“Epigram on Milton” is, as befitting an epigram, a very short poem linking Milton to two great epic poets of the past, Homer and Virgil. The first is unsurpassed in loftiness of thought, the second in majesty, and since Nature could not go any further in any of these qualities, in creating Milton she combined the two.
“Alexander’s Feast” is another of these odes on St Cecilia’s Day, and again it has a musical setting by Handel. It’s a longer poem and so the resulting musical piece is a full-blown oratorio, so it’s more of a time commitment and for this reason I did the unpardonable thing – I broke it in two. So far it’s not as impressive as the previous one, IMHO, but maybe it’s precisely because I didn’t listen it properly from the start till the end. The poem is about Alexander celebrating with his mistress Thais his victory over Persians. There is a big party and the singer Timotheus sings a song about the legendary divine origin of Alexander, who according to an oracle was not the son of Philip but of Zeus himself, who visited his mother as a dragon. The listeners exclaim “A present deity!” and Alexander nods, pleased with the flattery. The next part of Timotheus’ song is about the god of wine Bacchus, who arrives greeted by the sounds of trumpets and hautboys (both instruments, I am sure, unknown in antiquity), but it gives the composer an opportunity for some fine musical effects. Wine-drinking is praised as “the soldier’s pleasure” because “sweet is pleasure after pain”.
Adam says he can now look forward to the future with hope and he knows he only needs to have faith in God, love him and fear him and he knows now that death is only the gate to the eternal life. Michael says that he is right and that is what he should be really interested in, not presumptuous interest in science and knowledge (Milton really did have an anti-intellectual bent.) Now it’s time to get down and wake up Eve, who has also been sent some consoling dreams in her sleep. It’s up to Adam to decide what he wants to tell her about his visions and when. (Grrr.) When they descend from the hill, Eve is already awake and says that in her dreams she learnt something about how from her seed the Redeemer is going to be born, so she is now quite humbled and will gladly follow Adam anywhere because without him no place is Paradise for her. The Cherubim are already gathering like mist in the fields in the evening (the last epic simile of the poem) and Michael has to grab both humans by the hands and run with them out of Paradise because the fiery sword the guarding angel is holding is not a regular-sized sword used by humans (as usually depicted in art) but more like a huge comet which already starts to heat the air and turn Paradise into a desert. Then he disappears without saying so much as goodbye. Adam and Eve look back, but they can only see the shut gate with “dreadful faces thronged”. They shed a few tears, but wipe them away and hand in had, they start to look for their new resting place, “through Eden took their solitary way” (the famous last line).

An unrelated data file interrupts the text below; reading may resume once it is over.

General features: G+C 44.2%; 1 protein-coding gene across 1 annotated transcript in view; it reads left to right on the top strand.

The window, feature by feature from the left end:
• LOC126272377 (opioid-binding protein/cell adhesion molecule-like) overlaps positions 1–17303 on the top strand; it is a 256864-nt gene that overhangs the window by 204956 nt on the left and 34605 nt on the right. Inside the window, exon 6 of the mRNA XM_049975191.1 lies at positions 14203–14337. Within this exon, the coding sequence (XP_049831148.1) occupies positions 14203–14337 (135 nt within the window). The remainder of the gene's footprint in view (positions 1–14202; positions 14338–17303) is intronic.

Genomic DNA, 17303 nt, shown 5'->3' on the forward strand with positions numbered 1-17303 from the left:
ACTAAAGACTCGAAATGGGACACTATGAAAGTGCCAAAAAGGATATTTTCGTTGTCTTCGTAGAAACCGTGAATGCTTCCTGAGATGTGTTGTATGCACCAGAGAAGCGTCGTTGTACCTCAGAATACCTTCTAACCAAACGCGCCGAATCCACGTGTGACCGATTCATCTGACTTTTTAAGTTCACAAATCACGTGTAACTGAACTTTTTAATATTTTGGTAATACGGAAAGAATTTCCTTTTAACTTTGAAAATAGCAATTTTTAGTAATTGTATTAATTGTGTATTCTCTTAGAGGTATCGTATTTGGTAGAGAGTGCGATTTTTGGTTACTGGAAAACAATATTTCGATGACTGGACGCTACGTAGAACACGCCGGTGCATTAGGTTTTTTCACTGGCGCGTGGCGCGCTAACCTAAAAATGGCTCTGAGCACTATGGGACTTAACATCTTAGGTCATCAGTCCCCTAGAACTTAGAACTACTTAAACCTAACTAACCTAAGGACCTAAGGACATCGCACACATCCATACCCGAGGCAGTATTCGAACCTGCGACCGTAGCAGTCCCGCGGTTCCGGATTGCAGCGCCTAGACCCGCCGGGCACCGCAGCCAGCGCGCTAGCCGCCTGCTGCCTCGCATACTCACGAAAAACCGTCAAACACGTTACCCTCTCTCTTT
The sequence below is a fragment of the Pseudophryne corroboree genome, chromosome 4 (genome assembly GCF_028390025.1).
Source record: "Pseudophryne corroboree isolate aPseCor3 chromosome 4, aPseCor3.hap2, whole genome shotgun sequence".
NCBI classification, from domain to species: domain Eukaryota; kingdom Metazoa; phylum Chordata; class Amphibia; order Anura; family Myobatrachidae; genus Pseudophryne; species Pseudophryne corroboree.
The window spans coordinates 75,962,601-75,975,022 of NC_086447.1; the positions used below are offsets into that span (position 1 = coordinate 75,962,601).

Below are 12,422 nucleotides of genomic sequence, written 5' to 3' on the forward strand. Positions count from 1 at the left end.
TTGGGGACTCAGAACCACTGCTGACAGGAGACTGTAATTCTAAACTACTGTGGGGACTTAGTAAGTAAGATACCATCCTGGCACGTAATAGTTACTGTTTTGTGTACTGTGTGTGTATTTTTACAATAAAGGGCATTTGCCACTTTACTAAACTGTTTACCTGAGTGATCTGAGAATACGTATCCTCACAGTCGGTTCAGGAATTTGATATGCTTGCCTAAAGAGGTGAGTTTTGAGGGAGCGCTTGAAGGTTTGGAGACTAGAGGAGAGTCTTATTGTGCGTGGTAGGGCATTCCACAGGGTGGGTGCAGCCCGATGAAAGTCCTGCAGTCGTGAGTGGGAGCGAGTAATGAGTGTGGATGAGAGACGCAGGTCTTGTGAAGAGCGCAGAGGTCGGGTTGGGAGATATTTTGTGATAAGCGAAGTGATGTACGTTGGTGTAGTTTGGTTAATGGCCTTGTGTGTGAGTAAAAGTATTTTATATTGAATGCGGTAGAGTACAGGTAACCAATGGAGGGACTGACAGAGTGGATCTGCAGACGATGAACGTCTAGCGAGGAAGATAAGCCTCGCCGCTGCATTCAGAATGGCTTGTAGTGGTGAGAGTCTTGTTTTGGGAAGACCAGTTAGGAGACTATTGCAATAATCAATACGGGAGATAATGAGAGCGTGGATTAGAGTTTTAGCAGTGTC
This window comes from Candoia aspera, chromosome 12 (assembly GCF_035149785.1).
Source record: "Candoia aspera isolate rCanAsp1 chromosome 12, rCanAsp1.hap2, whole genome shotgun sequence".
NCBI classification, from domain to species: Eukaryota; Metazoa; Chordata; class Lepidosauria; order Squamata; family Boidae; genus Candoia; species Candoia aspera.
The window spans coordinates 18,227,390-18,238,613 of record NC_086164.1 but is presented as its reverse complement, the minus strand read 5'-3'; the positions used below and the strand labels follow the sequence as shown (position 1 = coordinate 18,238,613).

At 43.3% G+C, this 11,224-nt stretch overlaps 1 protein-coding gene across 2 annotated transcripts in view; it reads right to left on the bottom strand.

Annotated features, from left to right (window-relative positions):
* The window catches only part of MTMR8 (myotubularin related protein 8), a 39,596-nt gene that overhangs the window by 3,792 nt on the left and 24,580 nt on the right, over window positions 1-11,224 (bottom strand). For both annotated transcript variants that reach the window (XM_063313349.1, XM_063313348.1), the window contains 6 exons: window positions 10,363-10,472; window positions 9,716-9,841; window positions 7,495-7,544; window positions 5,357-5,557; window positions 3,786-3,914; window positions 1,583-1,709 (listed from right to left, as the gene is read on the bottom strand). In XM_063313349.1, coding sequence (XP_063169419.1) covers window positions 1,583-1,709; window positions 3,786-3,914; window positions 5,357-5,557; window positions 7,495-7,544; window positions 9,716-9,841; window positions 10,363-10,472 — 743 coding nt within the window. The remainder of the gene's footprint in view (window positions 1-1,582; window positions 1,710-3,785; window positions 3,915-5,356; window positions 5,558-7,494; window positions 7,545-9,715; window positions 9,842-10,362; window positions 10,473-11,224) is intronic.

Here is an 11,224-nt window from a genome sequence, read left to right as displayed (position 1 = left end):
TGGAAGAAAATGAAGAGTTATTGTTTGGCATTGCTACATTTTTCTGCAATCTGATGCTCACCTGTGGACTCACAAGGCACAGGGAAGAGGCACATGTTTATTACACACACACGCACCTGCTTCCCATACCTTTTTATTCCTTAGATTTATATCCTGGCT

And so that’s it! I’ve read it and survived. On the whole, Milton won’t become my favourite poet, I’m afraid. There are many fine pieces like the intriguing figure of Satan or the descriptions of Paradise in bloom. Milton can be also awfully prosy, and don’t get me started about the long lists of obscure place-names, or the general treatment of Eve. I’m glad I’ve made my way through it, but I’m also glad it’s over.
William Blake (Wikimedia Commons)
Adam again expresses his joy, this time at seeing how much good God is going to bring out of this evil, so much so that he is almost happy to have sinned. This is not, as the Helpful Footnote points out, quite the same thing as the old medieval doctrine of “felix culpa”, the idea that humankind is much better off because of the original sin. As Milton is at pain to point out, God’s original idea was to put Adam and Eve on the tenure track which would eventually have brought them to Heaven, and the original sin was a setback for them. But it was an opportunity for God to show his grace to a far greater degree than if Adam and Eve had not sinned. Adam is concerned about the fate of believers after Jesus leaves them: aren’t unbelievers going to persecute them, just like they did with Jesus? Certainly, answers Michael, but God is going to send them the Holy Spirit as the Comforter, which is going to bestow on them not only moral support in face of the attacks of the ungodly people and Satan, but also give them the ability to speak in tongues and perform miracles. After all the original apostles die out, leaving their writings behind, Christianity is going to become corrupted as well: people are going to use it for worldly advancement and pecuniary gain, they are going to enter into an unholy alliance with the temporal power to suppress the freedom of conscience, which in Milton’s view is the basic tenet of Christianity. Interestingly enough, Milton overlooks the Reformation, probably because the Church of England became, in his view, not much better than the Church of Rome. So all the true believers have to rely on is their inner light and the Scriptures, and they have to look forward to the Judgement Day, when the Earth is going to be purged through fire and the new, perfect and eternal world is going to be created.